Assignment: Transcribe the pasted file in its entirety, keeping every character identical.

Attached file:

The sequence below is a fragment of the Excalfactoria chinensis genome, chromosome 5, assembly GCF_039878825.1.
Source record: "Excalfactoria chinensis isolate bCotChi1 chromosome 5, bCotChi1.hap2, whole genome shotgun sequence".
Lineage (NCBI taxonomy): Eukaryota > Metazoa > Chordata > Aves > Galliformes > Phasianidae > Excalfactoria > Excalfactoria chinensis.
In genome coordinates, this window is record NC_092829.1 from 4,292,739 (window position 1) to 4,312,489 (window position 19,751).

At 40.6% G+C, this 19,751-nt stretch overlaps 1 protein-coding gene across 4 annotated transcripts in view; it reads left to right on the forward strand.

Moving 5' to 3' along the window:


The sequence below is a fragment of the Excalfactoria chinensis genome, chromosome 5, assembly GCF_039878825.1.
Source record: "Excalfactoria chinensis isolate bCotChi1 chromosome 5, bCotChi1.hap2, whole genome shotgun sequence".
Lineage (NCBI taxonomy): Eukaryota > Metazoa > Chordata > Aves > Galliformes > Phasianidae > Excalfactoria > Excalfactoria chinensis.
In genome coordinates, this window is record NC_092829.1 from 4,292,739 (window position 1) to 4,312,489 (window position 19,751).

At 40.6% G+C, this 19,751-nt stretch overlaps 1 protein-coding gene across 4 annotated transcripts in view; it reads left to right on the forward strand.

Moving 5' to 3' along the window: